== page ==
A hush descended upon the group as we alighted from the bus on a sunny, warm Italian summer’s day. The quiet immediately grabs you. The utter tranquility. You are enveloped by an overwhelming sense of sadness and reverent silence. Sorrowful echoes of the past are felt in the warm breezes that touch your cheek…
As ANZAC day draws near, I wanted to remember our visit to the Cassino War Cemetery, during our journey from Sorrento to Assisi.
The Cassino War Cemetery is a war grave cemetery in the commune of Cassino, Province of Frosinone, 139 kilometres south-east of Rome.
Cassino War Cemetery is the burial site for thousands of Commonwealth soldiers who died during the Italian Campaign in World War Two. Also on the site stands a memorial to those soldiers whose graves are not known.
The Cassino War Cemetery is the second largest Second World War Cemetery in Italy, with over 4200 Commonwealth graves belonging to Australian, New Zealand and Canadian troops. The site was originally chosen for use as a war cemetery in January 1944. It was unable to be used, however, until the fighting in the region had subsided.
The Battle of Monte Cassino was part of the Italian Campaign, which saw Allied landings in Italy in September 1943, followed by rapid progress through the south of the country. Strong German fortifications, known as the Gustav Line, soon blocked the Allied advance.
To progress, the Allies undertook fresh landings at Anzio in January 1944 but again progress proved difficult. After several costly assaults, the town of Cassino – which saw some of the fiercest fighting – was eventually captured and the defences breached.
The Monte Cassino War Cemetery and Memorial remembers the Commonwealth servicemen who died in this costly battle.
When visiting the site, close your eyes and try to imagine the scene of carnage and devastation that would have existed as the Battle of Monte Cassino raged. Sounds of gun-fire, blood-shed and terror are now replaced by birds chirping and the wind whispering gently in the trees. It was sobering to remember that the calm, blue sky above, while peaceful today, had borne witness to some horrendous sights seventy years earlier. The Battle of Monte Cassino saw some of the most ferocious fighting of the Italian Campaign.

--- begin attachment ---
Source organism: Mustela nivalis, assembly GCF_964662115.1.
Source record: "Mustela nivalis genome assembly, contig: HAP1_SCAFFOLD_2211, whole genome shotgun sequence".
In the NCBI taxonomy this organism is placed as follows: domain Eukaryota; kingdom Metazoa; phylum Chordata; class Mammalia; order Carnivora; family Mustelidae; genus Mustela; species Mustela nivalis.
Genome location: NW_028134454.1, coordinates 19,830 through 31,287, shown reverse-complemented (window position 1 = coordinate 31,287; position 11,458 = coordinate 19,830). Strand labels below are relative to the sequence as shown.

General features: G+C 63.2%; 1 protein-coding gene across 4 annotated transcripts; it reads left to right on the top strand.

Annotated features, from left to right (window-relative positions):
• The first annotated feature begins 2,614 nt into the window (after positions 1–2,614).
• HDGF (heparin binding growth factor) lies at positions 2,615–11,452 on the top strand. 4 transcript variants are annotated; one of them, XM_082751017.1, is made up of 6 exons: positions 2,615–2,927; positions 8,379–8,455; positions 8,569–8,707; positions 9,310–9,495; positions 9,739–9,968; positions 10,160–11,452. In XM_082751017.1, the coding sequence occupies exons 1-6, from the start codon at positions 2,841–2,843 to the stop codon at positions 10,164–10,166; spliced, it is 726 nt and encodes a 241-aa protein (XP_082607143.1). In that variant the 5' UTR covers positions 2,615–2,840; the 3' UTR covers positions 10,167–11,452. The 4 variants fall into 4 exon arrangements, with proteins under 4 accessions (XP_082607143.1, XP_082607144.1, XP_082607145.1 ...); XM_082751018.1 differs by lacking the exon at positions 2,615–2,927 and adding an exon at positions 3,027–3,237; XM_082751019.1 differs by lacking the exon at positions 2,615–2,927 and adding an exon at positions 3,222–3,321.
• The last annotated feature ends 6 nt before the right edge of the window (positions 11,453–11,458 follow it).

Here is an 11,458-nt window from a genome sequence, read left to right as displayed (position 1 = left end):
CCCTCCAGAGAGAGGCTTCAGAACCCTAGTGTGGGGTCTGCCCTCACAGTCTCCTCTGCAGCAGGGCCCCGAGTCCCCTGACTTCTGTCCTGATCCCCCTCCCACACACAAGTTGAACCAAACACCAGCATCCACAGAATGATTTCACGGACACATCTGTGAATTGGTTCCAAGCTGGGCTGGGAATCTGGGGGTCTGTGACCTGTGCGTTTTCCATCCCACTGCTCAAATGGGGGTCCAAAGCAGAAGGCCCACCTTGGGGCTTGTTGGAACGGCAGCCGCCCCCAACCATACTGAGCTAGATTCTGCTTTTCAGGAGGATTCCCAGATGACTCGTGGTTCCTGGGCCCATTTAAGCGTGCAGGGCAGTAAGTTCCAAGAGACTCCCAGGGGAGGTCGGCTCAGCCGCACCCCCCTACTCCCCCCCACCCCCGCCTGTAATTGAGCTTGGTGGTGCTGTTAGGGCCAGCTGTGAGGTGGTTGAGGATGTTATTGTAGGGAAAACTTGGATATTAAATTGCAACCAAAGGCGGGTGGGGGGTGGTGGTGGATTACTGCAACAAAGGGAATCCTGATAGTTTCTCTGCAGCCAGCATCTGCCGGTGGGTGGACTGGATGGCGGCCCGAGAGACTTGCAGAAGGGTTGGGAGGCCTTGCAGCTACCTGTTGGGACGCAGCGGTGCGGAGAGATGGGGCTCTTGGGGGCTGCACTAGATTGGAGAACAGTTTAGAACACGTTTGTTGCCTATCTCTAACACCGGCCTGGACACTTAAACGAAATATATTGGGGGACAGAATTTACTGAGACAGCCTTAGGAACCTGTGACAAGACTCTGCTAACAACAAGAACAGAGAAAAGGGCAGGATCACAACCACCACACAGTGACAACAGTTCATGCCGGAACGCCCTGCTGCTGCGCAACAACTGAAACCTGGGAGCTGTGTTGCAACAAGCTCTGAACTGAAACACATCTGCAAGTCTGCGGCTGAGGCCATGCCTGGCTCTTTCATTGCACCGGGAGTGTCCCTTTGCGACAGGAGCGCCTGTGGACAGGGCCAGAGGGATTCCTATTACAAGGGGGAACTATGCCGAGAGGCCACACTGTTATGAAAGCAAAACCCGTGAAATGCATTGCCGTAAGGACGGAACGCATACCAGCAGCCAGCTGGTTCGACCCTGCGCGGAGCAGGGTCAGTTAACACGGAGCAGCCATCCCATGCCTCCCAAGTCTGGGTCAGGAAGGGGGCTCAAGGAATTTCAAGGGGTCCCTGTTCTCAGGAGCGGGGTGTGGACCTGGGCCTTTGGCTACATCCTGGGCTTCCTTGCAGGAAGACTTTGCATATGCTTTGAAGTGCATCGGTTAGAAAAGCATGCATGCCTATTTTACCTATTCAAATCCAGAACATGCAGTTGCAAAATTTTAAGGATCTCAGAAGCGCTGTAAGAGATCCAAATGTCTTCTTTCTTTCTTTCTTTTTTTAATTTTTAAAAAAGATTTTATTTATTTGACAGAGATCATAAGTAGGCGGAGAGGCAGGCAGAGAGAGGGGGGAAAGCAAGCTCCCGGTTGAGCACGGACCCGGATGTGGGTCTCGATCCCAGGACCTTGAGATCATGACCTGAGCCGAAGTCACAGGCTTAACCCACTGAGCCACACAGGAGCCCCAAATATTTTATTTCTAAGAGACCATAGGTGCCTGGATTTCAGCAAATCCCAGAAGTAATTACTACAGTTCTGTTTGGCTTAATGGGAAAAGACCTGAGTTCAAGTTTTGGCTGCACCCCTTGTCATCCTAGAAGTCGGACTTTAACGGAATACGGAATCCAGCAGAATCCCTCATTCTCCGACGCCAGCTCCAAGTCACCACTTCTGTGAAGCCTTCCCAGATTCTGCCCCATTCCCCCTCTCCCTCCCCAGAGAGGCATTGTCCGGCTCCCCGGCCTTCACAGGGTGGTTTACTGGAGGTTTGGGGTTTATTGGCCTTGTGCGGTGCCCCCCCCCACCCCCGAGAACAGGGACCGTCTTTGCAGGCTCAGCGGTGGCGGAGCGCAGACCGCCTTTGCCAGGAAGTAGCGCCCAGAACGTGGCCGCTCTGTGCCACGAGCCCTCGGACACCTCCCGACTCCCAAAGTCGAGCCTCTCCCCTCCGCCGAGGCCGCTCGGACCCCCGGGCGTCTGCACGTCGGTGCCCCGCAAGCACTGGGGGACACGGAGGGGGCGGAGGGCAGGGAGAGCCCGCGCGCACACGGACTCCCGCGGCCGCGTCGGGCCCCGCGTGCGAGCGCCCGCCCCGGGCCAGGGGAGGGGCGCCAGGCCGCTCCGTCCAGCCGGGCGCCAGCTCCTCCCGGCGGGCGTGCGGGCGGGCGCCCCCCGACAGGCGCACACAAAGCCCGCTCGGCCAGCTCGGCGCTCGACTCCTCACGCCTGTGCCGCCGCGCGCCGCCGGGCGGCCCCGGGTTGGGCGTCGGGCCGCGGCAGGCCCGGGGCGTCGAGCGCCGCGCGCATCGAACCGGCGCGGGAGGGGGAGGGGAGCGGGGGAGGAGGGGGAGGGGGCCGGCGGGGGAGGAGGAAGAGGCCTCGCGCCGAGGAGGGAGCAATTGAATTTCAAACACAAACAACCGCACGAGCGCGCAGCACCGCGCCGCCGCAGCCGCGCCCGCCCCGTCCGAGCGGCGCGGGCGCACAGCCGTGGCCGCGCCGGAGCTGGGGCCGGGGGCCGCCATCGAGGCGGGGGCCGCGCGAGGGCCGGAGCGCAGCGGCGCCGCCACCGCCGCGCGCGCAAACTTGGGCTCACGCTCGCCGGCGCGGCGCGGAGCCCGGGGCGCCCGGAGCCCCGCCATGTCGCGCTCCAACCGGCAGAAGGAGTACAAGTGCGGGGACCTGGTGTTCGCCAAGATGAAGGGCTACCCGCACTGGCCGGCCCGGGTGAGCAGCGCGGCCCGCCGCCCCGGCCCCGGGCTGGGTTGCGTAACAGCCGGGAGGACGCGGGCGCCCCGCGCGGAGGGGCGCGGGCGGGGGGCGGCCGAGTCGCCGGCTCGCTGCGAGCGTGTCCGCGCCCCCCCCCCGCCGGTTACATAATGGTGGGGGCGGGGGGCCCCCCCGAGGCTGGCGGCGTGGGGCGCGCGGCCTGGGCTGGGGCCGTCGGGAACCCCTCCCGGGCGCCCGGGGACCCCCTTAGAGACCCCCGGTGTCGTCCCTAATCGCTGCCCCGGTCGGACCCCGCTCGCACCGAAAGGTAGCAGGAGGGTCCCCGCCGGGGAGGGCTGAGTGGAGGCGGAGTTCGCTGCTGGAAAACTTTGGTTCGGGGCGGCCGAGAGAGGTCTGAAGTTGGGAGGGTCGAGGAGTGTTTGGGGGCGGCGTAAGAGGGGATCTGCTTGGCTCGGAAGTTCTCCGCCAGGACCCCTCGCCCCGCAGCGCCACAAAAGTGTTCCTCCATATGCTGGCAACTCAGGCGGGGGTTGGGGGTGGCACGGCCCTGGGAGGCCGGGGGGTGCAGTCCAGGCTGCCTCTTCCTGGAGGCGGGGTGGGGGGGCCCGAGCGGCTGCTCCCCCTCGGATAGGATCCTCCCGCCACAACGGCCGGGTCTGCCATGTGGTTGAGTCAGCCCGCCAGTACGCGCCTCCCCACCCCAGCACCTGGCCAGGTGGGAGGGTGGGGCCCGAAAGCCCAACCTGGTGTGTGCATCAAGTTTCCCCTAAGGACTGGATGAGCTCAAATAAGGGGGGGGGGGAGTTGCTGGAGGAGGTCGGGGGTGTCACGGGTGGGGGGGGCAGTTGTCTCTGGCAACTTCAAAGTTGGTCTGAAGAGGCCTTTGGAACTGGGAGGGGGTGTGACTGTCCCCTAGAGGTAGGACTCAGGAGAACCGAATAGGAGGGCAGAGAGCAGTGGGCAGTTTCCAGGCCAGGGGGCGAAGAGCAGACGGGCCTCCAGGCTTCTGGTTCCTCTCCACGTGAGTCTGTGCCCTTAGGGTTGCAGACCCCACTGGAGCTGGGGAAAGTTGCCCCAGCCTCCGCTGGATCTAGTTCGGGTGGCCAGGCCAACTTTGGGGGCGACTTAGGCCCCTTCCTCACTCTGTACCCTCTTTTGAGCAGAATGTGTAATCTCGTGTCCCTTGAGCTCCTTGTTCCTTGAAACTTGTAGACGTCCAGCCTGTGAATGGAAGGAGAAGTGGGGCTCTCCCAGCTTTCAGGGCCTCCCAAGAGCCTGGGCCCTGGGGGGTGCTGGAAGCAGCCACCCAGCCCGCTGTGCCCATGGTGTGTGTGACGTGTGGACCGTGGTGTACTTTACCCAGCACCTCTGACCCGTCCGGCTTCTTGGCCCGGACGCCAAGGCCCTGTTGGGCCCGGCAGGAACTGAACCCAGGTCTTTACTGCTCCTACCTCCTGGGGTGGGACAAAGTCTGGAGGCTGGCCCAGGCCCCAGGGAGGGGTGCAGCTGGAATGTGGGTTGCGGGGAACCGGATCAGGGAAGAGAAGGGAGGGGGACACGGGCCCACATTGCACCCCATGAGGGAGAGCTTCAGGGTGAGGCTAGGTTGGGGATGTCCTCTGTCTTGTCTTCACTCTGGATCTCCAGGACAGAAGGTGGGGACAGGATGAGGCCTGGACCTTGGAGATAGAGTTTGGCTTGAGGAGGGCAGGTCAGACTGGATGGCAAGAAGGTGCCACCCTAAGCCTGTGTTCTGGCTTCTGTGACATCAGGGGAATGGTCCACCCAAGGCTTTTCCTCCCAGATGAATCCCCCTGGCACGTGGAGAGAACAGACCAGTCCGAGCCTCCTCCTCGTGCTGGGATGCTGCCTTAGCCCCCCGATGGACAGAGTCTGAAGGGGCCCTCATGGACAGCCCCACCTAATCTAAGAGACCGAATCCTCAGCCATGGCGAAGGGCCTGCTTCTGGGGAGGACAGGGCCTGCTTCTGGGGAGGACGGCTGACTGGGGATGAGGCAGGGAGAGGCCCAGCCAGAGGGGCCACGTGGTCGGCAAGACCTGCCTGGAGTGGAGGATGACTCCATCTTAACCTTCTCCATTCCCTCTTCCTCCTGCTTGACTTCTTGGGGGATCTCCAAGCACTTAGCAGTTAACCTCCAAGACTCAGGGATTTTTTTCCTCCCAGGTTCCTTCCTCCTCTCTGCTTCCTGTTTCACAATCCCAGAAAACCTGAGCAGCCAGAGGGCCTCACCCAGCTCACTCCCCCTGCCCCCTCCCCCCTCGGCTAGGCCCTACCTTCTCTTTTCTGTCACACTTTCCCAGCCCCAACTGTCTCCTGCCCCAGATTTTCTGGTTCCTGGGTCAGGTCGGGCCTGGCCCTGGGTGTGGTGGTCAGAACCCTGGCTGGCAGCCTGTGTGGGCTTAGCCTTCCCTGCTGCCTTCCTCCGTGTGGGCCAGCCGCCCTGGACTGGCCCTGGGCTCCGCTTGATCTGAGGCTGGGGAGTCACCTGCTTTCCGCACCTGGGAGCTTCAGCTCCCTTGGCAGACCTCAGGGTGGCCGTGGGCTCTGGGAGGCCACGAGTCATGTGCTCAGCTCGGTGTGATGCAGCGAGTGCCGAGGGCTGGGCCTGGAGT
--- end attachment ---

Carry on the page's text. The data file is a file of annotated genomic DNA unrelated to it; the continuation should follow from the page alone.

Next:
Most those buried in the war cemetery died in the four major battles during several months. The inscriptions on the grave-stones showed that most of the fallen were far too young to have lost their life that way. As is indeed the case with all war graves. The sense of tragedy and waste of life is immense as you gaze upon headstone after headstone of servicemen who paid the ultimate sacrifice. The cemetery is immaculately maintained yet the sense of loss is crushing as you see the rows of headstones continuing on as far as the eye can see.
Each one of these graves holds a life cut way too short. Each one of these grave-stones tells the story of someone killed in the prime of their life. Each grave-stone embodies the grief of a mother, father, wife, child, sibling or friend at home who said farewell to someone at a train station or as they sailed away on a ship. They never saw them again and their loved one now lies for all eternity in a foreign land.
I thought of the moving tribute to the ANZACS killed at Gallipoli, which appears at Gallipoli and is also inscribed on the Kemal Ataruk Memorial, Anzac Parade, Canberra.
It says, “… You, the mothers who sent their sons from faraway countries, wipe away your tears; your sons are now lying in our bosom and are in peace. After having lost their lives on this land they have become our sons as well.”
As a mother myself, it was impossible to stop the chill that ran down my spine as I watched my own sons wandering through this sacred site. I made my own silent plea that they never have to face anything like this.
Almost as if the silent voices from the past decided we had stayed long enough, an eerie darkness developed and dark clouds rolled down from atop the hill where the Abbey is perched. Large drops plunked down on us as we dashed to the safety of the bus. Perhaps not rain but tears of thousands of poor brave souls, forever at rest and never to return home. We made for a solemn and respectful group as we continued our journey through the Italian country-side.
It was a deeply moving experience to come here and I wish everyone could come and be affected by the futility of the place. There are stark lessons to be learned and remembered about the horrendousness of war. I only hope that some sense and peace can prevail in the world today as humanity faces enormous struggles with terrorism and even worse, with the frightening prospect of a few mad-men with their fingers on a ‘button’.
Let history teach us to look for a better way. Let the world try to learn from the mistakes of the past so we can move on into the future with peace and prosperity.
As the dark clouds of terrorism and continuing world un-rest gather, the wise words of Albert Einstein should be remembered.
Lest We Forget.
Visit to Cassino War Cemetery and Memeorial took place on Tuesday, July 8th, 2014.
Written by Esther Colavecchio.